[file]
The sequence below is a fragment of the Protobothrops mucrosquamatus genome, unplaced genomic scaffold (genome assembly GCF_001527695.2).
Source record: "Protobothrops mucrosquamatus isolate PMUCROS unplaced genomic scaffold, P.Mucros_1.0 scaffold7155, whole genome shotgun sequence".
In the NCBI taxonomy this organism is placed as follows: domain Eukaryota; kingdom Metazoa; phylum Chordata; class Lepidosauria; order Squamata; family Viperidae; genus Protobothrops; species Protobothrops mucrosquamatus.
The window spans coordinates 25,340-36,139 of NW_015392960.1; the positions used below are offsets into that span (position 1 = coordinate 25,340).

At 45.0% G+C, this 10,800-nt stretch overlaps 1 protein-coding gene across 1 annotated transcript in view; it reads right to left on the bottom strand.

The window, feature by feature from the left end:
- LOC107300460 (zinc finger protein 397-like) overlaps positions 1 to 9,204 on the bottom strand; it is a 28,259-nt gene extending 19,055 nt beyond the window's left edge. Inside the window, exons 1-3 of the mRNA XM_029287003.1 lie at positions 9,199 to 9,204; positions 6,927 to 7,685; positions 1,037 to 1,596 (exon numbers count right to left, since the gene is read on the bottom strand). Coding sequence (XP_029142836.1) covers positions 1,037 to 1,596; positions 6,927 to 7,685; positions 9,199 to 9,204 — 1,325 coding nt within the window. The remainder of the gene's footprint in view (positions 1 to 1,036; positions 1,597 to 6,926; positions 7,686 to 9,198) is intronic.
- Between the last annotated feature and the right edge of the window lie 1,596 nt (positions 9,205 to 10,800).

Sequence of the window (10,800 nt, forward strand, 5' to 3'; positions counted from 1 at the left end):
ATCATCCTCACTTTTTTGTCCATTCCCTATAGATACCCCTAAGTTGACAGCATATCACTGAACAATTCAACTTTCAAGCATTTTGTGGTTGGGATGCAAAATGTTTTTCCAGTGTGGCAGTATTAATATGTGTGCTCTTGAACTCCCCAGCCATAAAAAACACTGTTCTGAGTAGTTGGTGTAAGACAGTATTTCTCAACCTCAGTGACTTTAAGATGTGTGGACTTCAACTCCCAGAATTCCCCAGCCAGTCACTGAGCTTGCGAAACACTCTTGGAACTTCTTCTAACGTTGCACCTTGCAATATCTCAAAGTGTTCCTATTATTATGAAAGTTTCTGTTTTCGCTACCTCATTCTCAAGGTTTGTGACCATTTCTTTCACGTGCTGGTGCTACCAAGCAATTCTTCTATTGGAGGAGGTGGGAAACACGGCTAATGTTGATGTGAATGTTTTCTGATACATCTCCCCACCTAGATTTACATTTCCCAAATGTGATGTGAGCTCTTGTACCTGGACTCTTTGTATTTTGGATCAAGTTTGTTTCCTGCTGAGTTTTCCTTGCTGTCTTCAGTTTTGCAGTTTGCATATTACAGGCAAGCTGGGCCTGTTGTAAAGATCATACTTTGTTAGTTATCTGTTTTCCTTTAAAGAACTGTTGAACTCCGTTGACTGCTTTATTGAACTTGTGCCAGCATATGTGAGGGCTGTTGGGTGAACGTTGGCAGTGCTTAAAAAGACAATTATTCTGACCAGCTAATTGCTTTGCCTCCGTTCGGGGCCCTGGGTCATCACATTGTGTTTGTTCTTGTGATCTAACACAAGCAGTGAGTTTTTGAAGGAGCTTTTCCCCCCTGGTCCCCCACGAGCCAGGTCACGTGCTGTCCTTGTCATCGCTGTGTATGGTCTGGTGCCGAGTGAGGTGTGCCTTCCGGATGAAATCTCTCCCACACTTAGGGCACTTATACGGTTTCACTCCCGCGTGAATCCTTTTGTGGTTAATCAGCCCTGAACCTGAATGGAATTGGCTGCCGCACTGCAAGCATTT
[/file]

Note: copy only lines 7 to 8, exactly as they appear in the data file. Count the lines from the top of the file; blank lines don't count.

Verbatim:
- LOC107300460 (zinc finger protein 397-like) overlaps positions 1 to 9,204 on the bottom strand; it is a 28,259-nt gene extending 19,055 nt beyond the window's left edge. Inside the window, exons 1-3 of the mRNA XM_029287003.1 lie at positions 9,199 to 9,204; positions 6,927 to 7,685; positions 1,037 to 1,596 (exon numbers count right to left, since the gene is read on the bottom strand). Coding sequence (XP_029142836.1) covers positions 1,037 to 1,596; positions 6,927 to 7,685; positions 9,199 to 9,204 — 1,325 coding nt within the window. The remainder of the gene's footprint in view (positions 1 to 1,036; positions 1,597 to 6,926; positions 7,686 to 9,198) is intronic.
- Between the last annotated feature and the right edge of the window lie 1,596 nt (positions 9,205 to 10,800).